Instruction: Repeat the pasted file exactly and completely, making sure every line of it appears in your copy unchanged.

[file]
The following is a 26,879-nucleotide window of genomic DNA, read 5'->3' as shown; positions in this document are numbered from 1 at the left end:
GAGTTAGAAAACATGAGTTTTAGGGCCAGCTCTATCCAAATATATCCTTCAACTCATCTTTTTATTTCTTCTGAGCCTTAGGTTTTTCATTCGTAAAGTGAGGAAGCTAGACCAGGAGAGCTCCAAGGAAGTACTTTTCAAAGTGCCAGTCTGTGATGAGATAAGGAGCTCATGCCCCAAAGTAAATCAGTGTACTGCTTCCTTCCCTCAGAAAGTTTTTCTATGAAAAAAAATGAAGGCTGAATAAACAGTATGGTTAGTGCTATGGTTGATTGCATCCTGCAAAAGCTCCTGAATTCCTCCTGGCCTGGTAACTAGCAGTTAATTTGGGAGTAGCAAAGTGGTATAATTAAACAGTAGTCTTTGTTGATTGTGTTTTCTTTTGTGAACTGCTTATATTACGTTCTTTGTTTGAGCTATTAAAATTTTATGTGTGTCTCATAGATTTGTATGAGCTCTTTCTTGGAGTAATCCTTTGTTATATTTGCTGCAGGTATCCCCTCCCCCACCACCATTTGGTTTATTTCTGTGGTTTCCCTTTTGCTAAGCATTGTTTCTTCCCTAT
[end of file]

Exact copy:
The following is a 26,879-nucleotide window of genomic DNA, read 5'->3' as shown; positions in this document are numbered from 1 at the left end:
GAGTTAGAAAACATGAGTTTTAGGGCCAGCTCTATCCAAATATATCCTTCAACTCATCTTTTTATTTCTTCTGAGCCTTAGGTTTTTCATTCGTAAAGTGAGGAAGCTAGACCAGGAGAGCTCCAAGGAAGTACTTTTCAAAGTGCCAGTCTGTGATGAGATAAGGAGCTCATGCCCCAAAGTAAATCAGTGTACTGCTTCCTTCCCTCAGAAAGTTTTTCTATGAAAAAAAATGAAGGCTGAATAAACAGTATGGTTAGTGCTATGGTTGATTGCATCCTGCAAAAGCTCCTGAATTCCTCCTGGCCTGGTAACTAGCAGTTAATTTGGGAGTAGCAAAGTGGTATAATTAAACAGTAGTCTTTGTTGATTGTGTTTTCTTTTGTGAACTGCTTATATTACGTTCTTTGTTTGAGCTATTAAAATTTTATGTGTGTCTCATAGATTTGTATGAGCTCTTTCTTGGAGTAATCCTTTGTTATATTTGCTGCAGGTATCCCCTCCCCCACCACCATTTGGTTTATTTCTGTGGTTTCCCTTTTGCTAAGCATTGTTTCTTCCCTAT